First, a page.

On average, the cost of a hematopoietic stem cell transplant is about $100,000 - $250,000, although some transplant centers quote prices as low as $85,000.The cost of a hematopoietic stem cell transplant varies considerably at different transplant centers and depending on the patient’s age, type of cancer, hospital stay, and other factors.Most insurance companies cover most of the cost of a bone marrow transplant. Advances in treatment methods, including the use of PBSCT, have reduced the amount of time many patients must spend in the hospital by speeding recovery. This shorter recovery time has brought about a reduction in cost. However, because BMT and PBSCT are complicated technical procedures, they are very expensive. Many health insurance companies cover some of the costs of transplantation for certain types of cancer. Insurers may also cover a portion of the costs if special care is required when the patient returns home.
People willing to donate bone marrow or peripheral blood stem cells (PBSC’s) must have a sample of blood drawn to determine their HLA type. This blood test usually costs $65 to $96. The donor may be asked to pay for this blood test, or the donor center may cover part of the cost. Community groups and other organizations may also provide financial assistance. Once a donor is identified as a match for a patient, all of the costs pertaining to the retrieval of bone marrow or PBSCs is covered by the patient or the patient’s medical insurance.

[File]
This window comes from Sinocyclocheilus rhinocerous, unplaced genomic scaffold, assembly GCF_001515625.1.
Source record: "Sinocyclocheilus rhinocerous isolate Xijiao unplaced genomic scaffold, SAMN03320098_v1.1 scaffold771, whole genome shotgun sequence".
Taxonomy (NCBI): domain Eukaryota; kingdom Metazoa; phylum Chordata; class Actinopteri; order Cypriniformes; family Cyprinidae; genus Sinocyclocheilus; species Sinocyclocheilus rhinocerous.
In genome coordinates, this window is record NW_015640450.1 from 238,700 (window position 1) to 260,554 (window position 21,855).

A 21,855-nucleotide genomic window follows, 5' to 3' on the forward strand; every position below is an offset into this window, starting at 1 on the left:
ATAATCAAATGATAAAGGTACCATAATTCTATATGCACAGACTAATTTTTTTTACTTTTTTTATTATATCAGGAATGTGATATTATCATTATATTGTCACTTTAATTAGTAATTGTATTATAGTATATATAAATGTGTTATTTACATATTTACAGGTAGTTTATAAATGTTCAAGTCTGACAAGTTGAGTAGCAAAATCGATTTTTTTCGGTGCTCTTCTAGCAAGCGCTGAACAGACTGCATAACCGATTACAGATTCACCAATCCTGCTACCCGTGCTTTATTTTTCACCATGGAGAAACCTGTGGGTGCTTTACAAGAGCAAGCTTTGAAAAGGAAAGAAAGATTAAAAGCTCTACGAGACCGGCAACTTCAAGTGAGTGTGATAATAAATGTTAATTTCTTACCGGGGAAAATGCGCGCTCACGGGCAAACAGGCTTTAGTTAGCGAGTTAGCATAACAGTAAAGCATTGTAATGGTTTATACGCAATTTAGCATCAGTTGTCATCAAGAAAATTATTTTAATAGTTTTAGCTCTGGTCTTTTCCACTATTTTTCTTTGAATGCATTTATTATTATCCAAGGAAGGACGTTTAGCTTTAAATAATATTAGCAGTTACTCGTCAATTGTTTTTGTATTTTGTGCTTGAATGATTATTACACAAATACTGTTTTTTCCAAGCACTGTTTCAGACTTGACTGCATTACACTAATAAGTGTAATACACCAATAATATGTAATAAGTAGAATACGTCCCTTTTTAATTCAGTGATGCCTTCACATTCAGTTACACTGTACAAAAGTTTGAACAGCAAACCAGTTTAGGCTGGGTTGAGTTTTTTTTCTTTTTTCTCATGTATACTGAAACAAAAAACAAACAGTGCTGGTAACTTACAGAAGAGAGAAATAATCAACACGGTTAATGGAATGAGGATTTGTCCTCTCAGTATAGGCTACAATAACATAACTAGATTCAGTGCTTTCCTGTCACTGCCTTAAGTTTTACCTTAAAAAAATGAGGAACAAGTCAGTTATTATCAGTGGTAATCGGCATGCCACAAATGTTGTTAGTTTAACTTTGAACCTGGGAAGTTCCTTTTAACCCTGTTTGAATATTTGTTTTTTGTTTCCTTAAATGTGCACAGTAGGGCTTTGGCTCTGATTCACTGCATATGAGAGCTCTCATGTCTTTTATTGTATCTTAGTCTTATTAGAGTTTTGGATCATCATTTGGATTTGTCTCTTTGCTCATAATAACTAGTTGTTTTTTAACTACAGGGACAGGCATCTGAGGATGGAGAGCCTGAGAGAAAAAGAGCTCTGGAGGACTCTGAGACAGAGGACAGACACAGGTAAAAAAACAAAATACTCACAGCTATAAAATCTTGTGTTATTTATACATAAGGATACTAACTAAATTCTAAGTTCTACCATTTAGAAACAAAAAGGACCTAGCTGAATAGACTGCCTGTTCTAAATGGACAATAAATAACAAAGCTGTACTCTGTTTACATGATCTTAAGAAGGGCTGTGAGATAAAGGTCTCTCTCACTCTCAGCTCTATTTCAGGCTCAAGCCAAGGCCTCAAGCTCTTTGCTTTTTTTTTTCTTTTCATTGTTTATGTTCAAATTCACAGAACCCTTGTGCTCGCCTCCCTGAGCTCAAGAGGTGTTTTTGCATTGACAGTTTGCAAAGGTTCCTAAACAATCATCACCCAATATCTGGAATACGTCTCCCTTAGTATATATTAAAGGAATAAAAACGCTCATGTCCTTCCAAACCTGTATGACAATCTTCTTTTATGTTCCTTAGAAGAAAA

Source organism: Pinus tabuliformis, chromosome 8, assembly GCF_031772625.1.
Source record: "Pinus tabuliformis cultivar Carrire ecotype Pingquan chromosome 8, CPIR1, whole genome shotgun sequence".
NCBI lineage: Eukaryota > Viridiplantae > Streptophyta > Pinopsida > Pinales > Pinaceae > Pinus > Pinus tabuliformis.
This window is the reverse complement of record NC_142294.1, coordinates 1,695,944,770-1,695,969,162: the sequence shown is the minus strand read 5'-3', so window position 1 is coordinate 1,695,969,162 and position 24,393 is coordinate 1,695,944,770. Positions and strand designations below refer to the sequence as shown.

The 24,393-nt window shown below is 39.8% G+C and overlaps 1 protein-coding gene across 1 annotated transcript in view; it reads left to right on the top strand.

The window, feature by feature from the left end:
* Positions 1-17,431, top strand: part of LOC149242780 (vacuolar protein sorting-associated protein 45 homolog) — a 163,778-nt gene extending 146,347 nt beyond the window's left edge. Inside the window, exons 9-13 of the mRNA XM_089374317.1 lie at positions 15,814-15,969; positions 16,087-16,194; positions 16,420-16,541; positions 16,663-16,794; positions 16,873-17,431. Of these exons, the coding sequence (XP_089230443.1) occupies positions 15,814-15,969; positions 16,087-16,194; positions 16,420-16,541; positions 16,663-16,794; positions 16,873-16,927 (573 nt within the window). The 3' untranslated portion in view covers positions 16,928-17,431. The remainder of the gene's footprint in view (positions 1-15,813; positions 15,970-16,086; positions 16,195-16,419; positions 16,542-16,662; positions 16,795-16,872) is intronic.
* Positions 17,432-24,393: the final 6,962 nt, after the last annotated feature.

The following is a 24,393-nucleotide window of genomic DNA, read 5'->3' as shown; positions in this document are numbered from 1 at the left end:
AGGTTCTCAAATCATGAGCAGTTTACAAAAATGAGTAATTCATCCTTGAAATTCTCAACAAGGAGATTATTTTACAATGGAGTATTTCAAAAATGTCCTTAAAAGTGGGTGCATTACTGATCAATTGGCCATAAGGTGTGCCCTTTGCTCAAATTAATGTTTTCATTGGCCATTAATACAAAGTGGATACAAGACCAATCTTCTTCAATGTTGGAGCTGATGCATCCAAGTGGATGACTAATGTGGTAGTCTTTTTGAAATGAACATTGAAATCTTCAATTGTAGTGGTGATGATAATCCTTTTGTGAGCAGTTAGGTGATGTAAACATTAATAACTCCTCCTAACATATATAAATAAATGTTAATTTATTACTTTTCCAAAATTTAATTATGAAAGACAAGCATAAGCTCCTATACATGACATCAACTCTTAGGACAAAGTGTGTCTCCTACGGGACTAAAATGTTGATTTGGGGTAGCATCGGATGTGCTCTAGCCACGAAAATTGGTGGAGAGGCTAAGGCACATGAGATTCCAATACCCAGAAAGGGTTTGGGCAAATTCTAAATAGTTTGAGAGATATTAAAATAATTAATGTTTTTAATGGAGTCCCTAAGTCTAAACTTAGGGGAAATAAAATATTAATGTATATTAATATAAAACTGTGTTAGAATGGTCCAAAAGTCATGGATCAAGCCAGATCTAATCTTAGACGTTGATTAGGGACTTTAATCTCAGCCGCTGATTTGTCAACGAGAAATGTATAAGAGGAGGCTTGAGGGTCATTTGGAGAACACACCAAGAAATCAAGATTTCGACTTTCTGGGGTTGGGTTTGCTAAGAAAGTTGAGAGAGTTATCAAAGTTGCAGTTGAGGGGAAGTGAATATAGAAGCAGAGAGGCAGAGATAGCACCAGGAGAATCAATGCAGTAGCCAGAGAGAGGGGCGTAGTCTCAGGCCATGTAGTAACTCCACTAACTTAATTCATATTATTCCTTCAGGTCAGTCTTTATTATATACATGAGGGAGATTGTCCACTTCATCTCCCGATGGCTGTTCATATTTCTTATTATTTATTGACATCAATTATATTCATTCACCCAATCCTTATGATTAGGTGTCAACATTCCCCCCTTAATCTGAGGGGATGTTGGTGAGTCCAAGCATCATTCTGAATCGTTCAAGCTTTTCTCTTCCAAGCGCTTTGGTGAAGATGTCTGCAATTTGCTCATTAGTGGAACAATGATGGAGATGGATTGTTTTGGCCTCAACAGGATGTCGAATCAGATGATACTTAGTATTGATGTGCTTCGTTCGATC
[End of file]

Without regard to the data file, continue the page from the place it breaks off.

A woman can donate her baby’s umbilical cord blood to public cord blood banks at no charge. However, commercial blood banks do charge varying fees to store umbilical cord blood for the private use of the patient or his or her family.
Private cord blood banks usually charge an enrollment and collection fee of about $600 to $1,900, plus annual storage fees ranging from about $80 to $100.
On average there are around 20,000 hematopoietic stem cell transplants in the United States each year. Roughly 2/3 of these transplants are autologous transplants, while allogeneic transplants constitute the remaining1/3.
70 percent of those needing a BMT using donor marrow are unable to have one because a suitable bone marrow donor cannot be found.
Survival rates after a hematopoeitic stem cell transplant vary depending on many factors including patient age, type of cancer, stage of cancer, and response to other treatments.
Five-Year Survival Data by Disease